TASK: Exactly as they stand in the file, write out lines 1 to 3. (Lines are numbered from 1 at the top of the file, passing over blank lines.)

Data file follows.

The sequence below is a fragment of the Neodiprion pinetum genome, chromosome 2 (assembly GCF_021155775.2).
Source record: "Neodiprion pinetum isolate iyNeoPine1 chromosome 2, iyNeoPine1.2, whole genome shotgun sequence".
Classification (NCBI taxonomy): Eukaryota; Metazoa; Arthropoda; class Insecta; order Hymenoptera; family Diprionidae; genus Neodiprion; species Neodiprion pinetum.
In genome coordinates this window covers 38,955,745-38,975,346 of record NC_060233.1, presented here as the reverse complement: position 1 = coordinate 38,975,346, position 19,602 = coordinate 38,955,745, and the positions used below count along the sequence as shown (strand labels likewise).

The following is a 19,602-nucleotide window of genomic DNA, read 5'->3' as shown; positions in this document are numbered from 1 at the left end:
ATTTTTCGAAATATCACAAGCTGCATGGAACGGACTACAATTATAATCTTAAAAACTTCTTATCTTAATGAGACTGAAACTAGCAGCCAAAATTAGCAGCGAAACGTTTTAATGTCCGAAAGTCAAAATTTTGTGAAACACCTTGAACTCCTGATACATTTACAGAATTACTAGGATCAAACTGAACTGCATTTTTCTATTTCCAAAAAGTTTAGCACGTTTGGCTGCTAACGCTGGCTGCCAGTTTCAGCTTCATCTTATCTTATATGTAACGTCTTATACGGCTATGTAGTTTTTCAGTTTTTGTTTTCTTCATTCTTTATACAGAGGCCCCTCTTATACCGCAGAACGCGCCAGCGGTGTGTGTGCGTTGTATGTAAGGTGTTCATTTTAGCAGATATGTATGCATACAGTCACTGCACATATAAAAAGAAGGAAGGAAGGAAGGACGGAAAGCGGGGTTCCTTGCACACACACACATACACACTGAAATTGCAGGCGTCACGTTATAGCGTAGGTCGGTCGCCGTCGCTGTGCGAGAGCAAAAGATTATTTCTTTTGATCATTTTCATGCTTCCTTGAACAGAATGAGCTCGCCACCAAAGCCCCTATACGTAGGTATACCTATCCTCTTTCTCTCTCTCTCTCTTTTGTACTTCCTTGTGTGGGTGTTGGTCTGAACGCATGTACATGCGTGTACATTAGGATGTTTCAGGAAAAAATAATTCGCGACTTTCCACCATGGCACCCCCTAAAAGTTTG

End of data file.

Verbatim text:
The sequence below is a fragment of the Neodiprion pinetum genome, chromosome 2 (assembly GCF_021155775.2).
Source record: "Neodiprion pinetum isolate iyNeoPine1 chromosome 2, iyNeoPine1.2, whole genome shotgun sequence".
Classification (NCBI taxonomy): Eukaryota; Metazoa; Arthropoda; class Insecta; order Hymenoptera; family Diprionidae; genus Neodiprion; species Neodiprion pinetum.